• I didn’t know that, but it makes sense – the subject of dementia is handled so well and it feels very real. I’d highly recommend The Night Guest – I thought it was a very assured debut and the writing is wonderful.

  4. It’s interesting that from the first moment I read about this book I knew that I didn’t want to read it. Perhaps I am too close to having had to deal with my mother’s vascular dementia to want to revisit the subject.

    • I can understand that; my own personal experience did make the book difficult to read at times. I think Healey does deal with the subject very respectfully and sensitively, so I would recommend the book if you do ever feel ready to read it.

  5. I’m like Alex – I keep seeing positive reviews of this book, but just don’t want to read it, because I know it’ll trigger the emotions I felt when my mother started on the road to dementia. But the book has had so much praise that I’ll certainly be looking out for the author’s next one.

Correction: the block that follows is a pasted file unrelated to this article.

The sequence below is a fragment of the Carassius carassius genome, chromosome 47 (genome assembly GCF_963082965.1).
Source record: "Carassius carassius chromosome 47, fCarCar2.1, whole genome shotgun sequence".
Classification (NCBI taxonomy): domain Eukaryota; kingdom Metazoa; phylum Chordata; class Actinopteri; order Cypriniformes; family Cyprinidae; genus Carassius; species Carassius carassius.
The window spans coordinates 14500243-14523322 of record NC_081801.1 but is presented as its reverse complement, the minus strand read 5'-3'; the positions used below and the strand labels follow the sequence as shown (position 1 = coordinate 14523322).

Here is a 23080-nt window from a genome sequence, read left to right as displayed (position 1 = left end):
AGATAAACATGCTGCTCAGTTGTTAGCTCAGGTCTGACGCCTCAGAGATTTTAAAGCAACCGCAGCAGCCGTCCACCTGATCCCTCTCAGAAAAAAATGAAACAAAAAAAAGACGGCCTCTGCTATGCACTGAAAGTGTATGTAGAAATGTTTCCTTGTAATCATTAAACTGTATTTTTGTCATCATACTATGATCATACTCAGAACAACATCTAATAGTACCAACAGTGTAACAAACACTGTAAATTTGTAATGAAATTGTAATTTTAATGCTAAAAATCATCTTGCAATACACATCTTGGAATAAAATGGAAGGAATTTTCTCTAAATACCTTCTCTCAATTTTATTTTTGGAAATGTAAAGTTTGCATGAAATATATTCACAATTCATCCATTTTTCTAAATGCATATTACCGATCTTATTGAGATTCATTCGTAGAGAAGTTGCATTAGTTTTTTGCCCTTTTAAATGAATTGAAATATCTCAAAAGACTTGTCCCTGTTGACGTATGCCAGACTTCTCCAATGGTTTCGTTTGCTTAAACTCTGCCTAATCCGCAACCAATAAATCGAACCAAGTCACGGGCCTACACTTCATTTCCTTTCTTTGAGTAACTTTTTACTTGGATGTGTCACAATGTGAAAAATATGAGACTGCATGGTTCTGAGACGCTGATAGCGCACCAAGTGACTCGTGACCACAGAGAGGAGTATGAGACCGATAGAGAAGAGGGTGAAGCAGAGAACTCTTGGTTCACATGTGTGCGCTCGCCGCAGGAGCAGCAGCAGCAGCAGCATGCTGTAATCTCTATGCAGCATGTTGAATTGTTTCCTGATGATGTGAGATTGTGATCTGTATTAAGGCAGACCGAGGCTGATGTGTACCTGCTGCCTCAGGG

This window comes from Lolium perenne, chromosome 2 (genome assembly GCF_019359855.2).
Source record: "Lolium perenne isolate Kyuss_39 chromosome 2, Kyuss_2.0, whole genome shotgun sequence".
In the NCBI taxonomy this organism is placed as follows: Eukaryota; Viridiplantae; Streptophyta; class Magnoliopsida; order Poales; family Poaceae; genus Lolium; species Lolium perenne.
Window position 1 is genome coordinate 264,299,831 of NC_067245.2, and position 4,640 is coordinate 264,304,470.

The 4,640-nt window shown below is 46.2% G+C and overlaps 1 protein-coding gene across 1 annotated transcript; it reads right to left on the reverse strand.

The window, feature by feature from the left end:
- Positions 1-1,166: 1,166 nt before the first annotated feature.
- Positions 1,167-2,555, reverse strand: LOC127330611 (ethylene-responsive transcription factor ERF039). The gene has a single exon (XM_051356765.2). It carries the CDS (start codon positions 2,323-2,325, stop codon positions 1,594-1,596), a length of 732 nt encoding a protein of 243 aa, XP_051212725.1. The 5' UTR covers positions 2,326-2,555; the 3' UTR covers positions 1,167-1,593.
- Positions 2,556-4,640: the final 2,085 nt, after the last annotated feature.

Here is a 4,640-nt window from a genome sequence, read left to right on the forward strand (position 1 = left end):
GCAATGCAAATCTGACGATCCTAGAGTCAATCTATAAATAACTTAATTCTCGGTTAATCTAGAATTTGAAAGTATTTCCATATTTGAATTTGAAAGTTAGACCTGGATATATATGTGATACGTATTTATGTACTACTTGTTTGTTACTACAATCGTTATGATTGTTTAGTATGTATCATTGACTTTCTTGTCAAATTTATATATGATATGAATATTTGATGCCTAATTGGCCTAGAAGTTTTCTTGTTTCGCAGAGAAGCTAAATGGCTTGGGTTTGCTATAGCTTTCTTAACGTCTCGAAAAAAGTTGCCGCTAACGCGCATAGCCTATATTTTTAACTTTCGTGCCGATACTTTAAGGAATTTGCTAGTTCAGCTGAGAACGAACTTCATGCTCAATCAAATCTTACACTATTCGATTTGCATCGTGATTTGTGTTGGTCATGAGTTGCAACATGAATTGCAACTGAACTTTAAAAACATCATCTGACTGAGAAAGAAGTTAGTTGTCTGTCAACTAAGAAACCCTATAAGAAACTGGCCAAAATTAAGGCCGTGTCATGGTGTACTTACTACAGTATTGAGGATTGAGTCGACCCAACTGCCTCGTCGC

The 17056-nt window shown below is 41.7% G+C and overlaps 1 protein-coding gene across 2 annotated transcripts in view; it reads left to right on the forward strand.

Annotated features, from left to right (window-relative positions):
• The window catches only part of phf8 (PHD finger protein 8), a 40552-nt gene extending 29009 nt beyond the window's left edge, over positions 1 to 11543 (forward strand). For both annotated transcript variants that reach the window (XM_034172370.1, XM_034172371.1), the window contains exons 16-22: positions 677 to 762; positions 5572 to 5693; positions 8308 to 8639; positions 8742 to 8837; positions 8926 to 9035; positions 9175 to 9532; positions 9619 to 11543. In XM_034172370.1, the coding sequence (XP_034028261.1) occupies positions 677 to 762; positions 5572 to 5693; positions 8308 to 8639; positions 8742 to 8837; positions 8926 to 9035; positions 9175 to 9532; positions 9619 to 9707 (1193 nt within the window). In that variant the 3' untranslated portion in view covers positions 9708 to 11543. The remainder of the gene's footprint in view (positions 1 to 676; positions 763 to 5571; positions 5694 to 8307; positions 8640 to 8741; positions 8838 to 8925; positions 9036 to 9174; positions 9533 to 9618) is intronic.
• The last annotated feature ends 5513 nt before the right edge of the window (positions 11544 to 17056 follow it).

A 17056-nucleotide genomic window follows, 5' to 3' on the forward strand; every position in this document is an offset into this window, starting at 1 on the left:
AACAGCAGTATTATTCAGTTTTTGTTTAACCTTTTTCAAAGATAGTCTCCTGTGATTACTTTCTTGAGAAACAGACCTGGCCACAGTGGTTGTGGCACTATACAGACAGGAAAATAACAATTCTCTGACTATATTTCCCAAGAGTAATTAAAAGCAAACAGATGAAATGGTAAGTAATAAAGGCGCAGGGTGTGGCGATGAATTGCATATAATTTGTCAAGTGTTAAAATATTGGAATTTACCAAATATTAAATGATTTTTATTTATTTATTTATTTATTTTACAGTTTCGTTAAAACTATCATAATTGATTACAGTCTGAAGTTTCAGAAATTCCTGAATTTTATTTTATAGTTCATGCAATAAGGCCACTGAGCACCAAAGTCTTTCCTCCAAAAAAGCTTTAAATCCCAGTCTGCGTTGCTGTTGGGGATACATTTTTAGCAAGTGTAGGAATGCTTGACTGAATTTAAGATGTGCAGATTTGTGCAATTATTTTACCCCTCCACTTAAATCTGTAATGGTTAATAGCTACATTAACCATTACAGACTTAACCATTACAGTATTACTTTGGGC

6. Everyone I trust has loved this book. However, a family story is keeping me away from the book for the same reason you were drawn to it: dementia. But the same happens with cancer and I’m very lucky to say no one close to me has died from it. So, maybe it’s ill bodies what’s upsetting me.

    Also, like you mention, I’m afraid it’ll be used simply as a tool: as a writer, you don’t have to hide the clues, because your main character cannot remember them to begin with. However, Kate Atkinson introduced a character with dementia on one of the Jackson Brodie books – I can’t remember which for the life of me, but I’d say #1 – and she did an amazing job. Just in case you’re interested 🙂

    • My own personal experiences meant that I found the book difficult to read at times, so I can completely understand why you wouldn’t want to read the book.

      That’s interesting, thanks for letting me know 🙂

    • That’s great! And thank you for letting me know – it’s lovely to hear you decided to get the book, I hope you continue to enjoy it! Please let me know what you think when you finish 🙂

  7. Pingback: What’s up next? Elizabeth is Missing, by Emma Healey | Book Club Mom

  8. Pingback: Who will believe you when your mind goes? | Book Club Mom